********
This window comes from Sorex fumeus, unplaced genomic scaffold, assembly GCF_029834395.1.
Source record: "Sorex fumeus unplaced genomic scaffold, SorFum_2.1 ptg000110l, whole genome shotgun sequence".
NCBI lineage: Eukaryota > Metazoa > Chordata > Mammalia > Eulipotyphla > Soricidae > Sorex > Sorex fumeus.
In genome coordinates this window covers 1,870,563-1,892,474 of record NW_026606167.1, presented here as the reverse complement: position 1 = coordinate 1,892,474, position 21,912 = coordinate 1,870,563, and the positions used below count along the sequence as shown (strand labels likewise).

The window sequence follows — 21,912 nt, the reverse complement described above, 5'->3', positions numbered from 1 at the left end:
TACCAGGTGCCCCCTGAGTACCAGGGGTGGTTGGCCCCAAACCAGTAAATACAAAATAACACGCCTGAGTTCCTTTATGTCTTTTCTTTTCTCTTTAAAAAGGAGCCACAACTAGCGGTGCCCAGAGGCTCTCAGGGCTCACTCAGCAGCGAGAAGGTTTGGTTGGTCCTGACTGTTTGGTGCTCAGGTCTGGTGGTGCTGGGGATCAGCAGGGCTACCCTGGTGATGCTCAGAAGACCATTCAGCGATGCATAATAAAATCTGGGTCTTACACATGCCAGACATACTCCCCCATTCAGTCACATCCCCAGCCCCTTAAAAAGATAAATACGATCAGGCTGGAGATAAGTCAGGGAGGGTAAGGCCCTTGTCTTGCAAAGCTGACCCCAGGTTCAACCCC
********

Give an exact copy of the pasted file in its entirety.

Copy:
This window comes from Sorex fumeus, unplaced genomic scaffold, assembly GCF_029834395.1.
Source record: "Sorex fumeus unplaced genomic scaffold, SorFum_2.1 ptg000110l, whole genome shotgun sequence".
NCBI lineage: Eukaryota > Metazoa > Chordata > Mammalia > Eulipotyphla > Soricidae > Sorex > Sorex fumeus.
In genome coordinates this window covers 1,870,563-1,892,474 of record NW_026606167.1, presented here as the reverse complement: position 1 = coordinate 1,892,474, position 21,912 = coordinate 1,870,563, and the positions used below count along the sequence as shown (strand labels likewise).

The window sequence follows — 21,912 nt, the reverse complement described above, 5'->3', positions numbered from 1 at the left end:
TACCAGGTGCCCCCTGAGTACCAGGGGTGGTTGGCCCCAAACCAGTAAATACAAAATAACACGCCTGAGTTCCTTTATGTCTTTTCTTTTCTCTTTAAAAAGGAGCCACAACTAGCGGTGCCCAGAGGCTCTCAGGGCTCACTCAGCAGCGAGAAGGTTTGGTTGGTCCTGACTGTTTGGTGCTCAGGTCTGGTGGTGCTGGGGATCAGCAGGGCTACCCTGGTGATGCTCAGAAGACCATTCAGCGATGCATAATAAAATCTGGGTCTTACACATGCCAGACATACTCCCCCATTCAGTCACATCCCCAGCCCCTTAAAAAGATAAATACGATCAGGCTGGAGATAAGTCAGGGAGGGTAAGGCCCTTGTCTTGCAAAGCTGACCCCAGGTTCAACCCC